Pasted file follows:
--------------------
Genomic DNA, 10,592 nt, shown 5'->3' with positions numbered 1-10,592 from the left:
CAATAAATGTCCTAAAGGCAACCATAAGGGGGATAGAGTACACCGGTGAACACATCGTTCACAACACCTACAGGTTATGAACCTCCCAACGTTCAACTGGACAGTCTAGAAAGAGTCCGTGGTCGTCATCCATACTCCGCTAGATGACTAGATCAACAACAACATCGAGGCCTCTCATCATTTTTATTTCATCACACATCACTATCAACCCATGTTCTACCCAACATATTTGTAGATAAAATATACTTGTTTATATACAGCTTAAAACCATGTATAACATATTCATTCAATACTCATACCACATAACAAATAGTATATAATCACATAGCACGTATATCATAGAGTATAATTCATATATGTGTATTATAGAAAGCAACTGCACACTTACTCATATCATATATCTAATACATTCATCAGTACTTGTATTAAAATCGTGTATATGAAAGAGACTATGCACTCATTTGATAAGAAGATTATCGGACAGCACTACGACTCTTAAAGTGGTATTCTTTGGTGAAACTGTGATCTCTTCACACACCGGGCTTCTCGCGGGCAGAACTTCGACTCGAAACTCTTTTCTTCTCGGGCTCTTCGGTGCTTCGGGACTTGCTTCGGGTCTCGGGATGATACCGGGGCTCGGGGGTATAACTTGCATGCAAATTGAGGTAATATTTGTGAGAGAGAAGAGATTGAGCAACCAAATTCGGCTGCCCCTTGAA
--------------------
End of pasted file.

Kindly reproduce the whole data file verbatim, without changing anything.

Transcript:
Genomic DNA, 10,592 nt, shown 5'->3' with positions numbered 1-10,592 from the left:
CAATAAATGTCCTAAAGGCAACCATAAGGGGGATAGAGTACACCGGTGAACACATCGTTCACAACACCTACAGGTTATGAACCTCCCAACGTTCAACTGGACAGTCTAGAAAGAGTCCGTGGTCGTCATCCATACTCCGCTAGATGACTAGATCAACAACAACATCGAGGCCTCTCATCATTTTTATTTCATCACACATCACTATCAACCCATGTTCTACCCAACATATTTGTAGATAAAATATACTTGTTTATATACAGCTTAAAACCATGTATAACATATTCATTCAATACTCATACCACATAACAAATAGTATATAATCACATAGCACGTATATCATAGAGTATAATTCATATATGTGTATTATAGAAAGCAACTGCACACTTACTCATATCATATATCTAATACATTCATCAGTACTTGTATTAAAATCGTGTATATGAAAGAGACTATGCACTCATTTGATAAGAAGATTATCGGACAGCACTACGACTCTTAAAGTGGTATTCTTTGGTGAAACTGTGATCTCTTCACACACCGGGCTTCTCGCGGGCAGAACTTCGACTCGAAACTCTTTTCTTCTCGGGCTCTTCGGTGCTTCGGGACTTGCTTCGGGTCTCGGGATGATACCGGGGCTCGGGGGTATAACTTGCATGCAAATTGAGGTAATATTTGTGAGAGAGAAGAGATTGAGCAACCAAATTCGGCTGCCCCTTGAA